Explaining Deaf Culture and its Rich History
Deaf Culture is the collection of cultural beliefs, practices, language, history, literature, and shared institutions of deaf communities that use sign language as a primary means of communication. These complex factors greatly impact how people experience the world. In the United States, more than 19 million deaf individuals use American Sign Language (ASL) to communicate. Many experts argue that the lack of awareness of deafness in American society contributes largely to the misunderstanding of the deaf and their experiences.
By the early twentieth century, American Sign Language became a popular language. ASL appears in all walks of life including teachers, doctors, lawyers, and government workers. Though efforts are made in incorporating individuals of varying capabilities into all areas of American society, it is crucial for hearing individuals to familiarize themselves with Deaf Culture to better understand their community.
Gallaudet, founded over 100 years ago, was the first institution to offer special courses for deaf students. The Gallaudet curriculum is steeped in the history and culture of Deaf and Hard-of-Hearing individuals. Many deaf students attend Gallaudet to get a fulfilling and extensive education. Gallaudet also teaches hearing individuals in courses for learning, translating, and interpreting ASL.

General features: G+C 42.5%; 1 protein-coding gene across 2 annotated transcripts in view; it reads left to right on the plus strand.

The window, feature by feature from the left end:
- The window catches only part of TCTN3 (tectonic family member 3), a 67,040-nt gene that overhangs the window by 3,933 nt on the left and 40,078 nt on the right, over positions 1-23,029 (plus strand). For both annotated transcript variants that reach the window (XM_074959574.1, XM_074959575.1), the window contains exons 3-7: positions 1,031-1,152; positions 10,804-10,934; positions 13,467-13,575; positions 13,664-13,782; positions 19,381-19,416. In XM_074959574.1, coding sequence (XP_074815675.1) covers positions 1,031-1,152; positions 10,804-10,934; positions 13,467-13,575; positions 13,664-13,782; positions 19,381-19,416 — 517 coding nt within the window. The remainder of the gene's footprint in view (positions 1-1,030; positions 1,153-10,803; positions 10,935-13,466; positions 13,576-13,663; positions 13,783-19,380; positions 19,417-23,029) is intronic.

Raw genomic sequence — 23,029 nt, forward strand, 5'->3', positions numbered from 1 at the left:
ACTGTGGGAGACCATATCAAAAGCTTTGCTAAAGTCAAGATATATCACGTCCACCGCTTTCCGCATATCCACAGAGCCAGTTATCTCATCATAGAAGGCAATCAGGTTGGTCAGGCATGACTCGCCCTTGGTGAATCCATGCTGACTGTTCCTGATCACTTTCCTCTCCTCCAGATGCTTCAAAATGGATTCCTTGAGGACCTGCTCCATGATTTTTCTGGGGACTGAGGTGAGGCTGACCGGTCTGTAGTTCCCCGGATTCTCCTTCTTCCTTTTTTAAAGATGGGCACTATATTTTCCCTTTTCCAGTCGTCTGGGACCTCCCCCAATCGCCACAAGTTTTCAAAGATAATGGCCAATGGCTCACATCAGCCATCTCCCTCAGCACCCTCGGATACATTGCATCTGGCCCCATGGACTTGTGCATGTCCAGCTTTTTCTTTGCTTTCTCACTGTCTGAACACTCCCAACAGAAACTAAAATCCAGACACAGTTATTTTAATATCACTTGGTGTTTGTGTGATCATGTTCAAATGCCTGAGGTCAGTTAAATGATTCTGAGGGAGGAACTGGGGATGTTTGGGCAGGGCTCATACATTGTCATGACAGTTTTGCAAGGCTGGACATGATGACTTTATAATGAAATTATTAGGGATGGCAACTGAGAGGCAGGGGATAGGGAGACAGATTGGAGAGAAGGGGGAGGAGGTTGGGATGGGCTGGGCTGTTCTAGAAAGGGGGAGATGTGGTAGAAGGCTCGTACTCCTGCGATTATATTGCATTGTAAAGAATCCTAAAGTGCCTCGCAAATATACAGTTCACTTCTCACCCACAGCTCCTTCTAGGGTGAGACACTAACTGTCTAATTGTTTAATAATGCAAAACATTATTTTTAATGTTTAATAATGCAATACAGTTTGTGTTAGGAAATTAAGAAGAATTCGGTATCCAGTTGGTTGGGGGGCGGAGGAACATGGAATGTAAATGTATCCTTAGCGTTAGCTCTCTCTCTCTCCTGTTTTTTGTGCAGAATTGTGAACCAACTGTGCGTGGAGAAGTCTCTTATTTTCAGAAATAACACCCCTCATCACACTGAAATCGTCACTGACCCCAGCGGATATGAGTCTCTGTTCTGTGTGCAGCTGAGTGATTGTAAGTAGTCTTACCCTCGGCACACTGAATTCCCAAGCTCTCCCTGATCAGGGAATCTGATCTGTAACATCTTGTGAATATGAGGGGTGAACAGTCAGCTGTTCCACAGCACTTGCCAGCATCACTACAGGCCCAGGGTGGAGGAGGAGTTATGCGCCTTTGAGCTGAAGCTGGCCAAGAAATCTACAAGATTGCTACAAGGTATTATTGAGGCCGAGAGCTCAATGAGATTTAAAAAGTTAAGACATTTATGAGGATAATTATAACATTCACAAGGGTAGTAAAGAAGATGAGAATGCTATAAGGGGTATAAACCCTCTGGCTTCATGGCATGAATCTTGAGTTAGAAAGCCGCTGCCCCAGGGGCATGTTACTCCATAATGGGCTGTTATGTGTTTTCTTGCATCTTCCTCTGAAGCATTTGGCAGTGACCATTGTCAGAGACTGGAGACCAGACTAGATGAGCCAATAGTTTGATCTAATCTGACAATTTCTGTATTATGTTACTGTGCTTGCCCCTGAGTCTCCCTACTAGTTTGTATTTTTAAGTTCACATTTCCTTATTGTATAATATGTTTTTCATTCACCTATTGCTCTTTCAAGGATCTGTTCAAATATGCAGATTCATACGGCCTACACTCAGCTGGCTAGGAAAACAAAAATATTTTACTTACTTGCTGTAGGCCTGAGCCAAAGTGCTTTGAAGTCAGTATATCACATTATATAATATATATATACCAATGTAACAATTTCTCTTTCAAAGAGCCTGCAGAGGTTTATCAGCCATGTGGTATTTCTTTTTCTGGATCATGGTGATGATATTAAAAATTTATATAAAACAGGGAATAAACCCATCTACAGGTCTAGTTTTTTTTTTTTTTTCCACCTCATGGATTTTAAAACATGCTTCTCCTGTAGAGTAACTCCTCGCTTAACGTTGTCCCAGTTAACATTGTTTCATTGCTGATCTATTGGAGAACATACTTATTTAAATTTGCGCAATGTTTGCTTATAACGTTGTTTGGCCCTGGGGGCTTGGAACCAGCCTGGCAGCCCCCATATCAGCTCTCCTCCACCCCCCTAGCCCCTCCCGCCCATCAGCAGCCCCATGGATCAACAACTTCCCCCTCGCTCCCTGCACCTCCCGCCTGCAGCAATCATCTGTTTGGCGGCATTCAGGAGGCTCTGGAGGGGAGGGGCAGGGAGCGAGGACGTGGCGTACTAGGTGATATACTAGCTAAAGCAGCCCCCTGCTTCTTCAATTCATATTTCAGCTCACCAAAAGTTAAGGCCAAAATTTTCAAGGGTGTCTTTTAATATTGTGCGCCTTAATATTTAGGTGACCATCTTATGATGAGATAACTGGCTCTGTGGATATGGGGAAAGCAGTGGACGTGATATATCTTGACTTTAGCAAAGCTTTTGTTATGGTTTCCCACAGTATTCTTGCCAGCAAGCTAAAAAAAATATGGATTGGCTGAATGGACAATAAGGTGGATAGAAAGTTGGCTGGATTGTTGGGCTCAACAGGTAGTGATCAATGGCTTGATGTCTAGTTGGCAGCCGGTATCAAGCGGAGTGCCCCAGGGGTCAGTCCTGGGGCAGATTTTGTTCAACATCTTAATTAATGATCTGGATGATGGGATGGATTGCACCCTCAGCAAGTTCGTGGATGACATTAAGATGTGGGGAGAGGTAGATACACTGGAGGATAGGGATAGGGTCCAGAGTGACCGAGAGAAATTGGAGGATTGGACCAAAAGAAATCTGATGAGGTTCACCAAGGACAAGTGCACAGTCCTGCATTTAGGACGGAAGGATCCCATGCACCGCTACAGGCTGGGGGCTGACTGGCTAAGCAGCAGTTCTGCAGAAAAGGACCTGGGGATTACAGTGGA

For students who learn ASL from a young age, their experiences in American Sign Language extend beyond the classroom. Beginners start to understand the significance of facial expressions, hand movements, and body movements that signify different spoken and written words. ASL literature and signed dialogues expand the life experiences of deaf people, teaching them how to communicate with others.
In recent years, many developments in science and technology have helped to further develop the understanding deafness. Neurological and neurobiological research suggests that there are differences between the brains of deaf people and those of hearing people. This has led to the development of new methods of diagnosing neurological conditions in the deaf. The advent of the Americans with Disabilities Act in 1990 has added another layer of legal protection for the deaf. Work in education and advocacy resulted in programs and policies that promote equal treatment of the deaf in employment settings. However, there are still many gaps in the field of medical services and compensation for the deaf. The lack of accessible health care and services for the deaf remains a pressing issue.
The use of sign language as a secondary language to communicate with the deaf is not widespread in the United States. The few universities that offer courses on this subject do not require students to learn or use sign language. Efforts are underway to provide access to the Internet and make sign language available in schools. The challenge will persist as hearing individuals continue to educate themselves on the lives, culture, and hardships of the Deaf community.